A waiting room without artwork is a waiting room without character. Bland white walls are stress-inducing. According to Janis’ article, “the nerve cells in that opiate-rich pathway at the base of the brain that leads from the visual cortex to the parahippocampal area become active” in response to universally preferred scenes in an artwork. In other words, artwork takes patients’ minds off their fear, their stress, and the pain they could possibly be enduring at the time. How does the scene below make you feel? Did you forget your troubles for just a few seconds? I know I did. When I came across this image in my search, I found myself stopping and forming my mouth into an “ooh” shape in response to the calm beauty.
For patients, this brief break away from their stressful thoughts and worst-case scenarios is a must, not only for their own mental health but for the entire appointment going forward. It is much easier to discuss any issue when your patient is calm and not internally freaking out.
I bet you’re thinking “I know this one!” And honestly, I hear it all the time, too. Keep the colours warm. But there are issues with this. The warm colours of red, orange, and yellow can sometimes induce the opposite effect in patients. In researching for another article, I came across a waiting room design that blew my mind! The walls were a bright orange, the artwork red and yellow, the chairs dark red. You can’t get warmer than that, right? It was like the entire waiting room was on fire. While looking at it, I wondered to myself why I didn’t feel quite right. I felt anxious. Well, besides the fact that being surrounded by flames isn’t exactly relaxing, after reading Janis’ article, I learned that a waiting room that runs too hot or too cold (yes, that’s a thing too) can make us feel anxious and nervous; instead, she suggests finding a balance of warm and cool colors; “Mix up the color palette of your design elements with things like plants and nature landscape photography with blue oceans or lavender flowers.”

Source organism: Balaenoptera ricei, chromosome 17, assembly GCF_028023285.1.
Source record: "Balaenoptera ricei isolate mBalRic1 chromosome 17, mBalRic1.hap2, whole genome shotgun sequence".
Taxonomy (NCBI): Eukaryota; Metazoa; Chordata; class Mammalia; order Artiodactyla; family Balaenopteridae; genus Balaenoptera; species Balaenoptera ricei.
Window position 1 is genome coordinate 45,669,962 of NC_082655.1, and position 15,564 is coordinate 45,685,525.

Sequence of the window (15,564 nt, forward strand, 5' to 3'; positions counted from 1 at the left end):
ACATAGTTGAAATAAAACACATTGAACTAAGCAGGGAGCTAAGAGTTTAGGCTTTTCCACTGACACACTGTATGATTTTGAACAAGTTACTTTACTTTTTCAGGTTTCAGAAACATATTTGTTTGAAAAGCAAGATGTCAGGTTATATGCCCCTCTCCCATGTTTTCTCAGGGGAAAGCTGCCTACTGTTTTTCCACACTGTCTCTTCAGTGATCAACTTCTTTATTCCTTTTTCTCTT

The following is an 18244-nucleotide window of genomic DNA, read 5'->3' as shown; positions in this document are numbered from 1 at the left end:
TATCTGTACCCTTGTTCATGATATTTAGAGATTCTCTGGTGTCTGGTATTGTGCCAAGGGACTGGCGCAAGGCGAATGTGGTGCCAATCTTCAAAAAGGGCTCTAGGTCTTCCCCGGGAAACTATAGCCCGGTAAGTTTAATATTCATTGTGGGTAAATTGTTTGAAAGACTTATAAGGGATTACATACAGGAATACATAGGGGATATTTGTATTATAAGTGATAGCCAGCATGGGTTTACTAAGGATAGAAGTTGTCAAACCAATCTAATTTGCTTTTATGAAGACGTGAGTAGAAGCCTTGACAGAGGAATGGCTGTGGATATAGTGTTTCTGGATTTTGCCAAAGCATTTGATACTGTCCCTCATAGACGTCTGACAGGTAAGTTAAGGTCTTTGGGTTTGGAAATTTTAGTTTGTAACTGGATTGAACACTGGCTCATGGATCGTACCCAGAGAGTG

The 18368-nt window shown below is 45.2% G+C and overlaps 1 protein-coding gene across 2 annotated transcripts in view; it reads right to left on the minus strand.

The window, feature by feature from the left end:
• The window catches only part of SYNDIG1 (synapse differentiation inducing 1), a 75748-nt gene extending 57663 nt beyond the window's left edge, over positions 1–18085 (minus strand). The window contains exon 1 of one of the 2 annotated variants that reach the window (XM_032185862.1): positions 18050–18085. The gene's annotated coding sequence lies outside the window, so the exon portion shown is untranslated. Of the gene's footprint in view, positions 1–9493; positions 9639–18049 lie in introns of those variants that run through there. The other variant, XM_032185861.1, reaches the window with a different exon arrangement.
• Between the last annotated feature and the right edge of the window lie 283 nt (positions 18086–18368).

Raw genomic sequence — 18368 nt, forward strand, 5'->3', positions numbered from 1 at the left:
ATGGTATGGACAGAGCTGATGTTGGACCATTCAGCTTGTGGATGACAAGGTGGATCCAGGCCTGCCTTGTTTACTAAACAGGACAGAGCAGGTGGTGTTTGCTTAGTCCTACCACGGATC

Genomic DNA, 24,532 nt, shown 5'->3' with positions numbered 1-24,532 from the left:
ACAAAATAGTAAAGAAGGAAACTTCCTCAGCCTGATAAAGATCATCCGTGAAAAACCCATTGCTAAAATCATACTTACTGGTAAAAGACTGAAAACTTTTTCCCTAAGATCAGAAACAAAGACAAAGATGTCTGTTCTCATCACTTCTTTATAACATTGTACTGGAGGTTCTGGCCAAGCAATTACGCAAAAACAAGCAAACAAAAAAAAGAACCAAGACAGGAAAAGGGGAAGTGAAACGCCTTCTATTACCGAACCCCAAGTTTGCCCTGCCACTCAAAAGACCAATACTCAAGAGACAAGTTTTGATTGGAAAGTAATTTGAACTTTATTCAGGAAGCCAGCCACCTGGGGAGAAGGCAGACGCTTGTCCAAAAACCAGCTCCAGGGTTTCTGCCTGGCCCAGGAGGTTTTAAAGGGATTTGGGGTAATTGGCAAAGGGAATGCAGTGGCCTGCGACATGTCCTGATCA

How your waiting room makes your patients feel affects their decisions. So give your waiting room a revamp by adding colour, layered lighting, and character and make it so that your patient’s next decision is a resounding, “I am definitely coming back!”
Have a great weekend everyone! If you have any helpful waiting room design tips, please share them with us in the comments section below. Also, check out The New Waiting Room Design (link below) to get even more great design tips.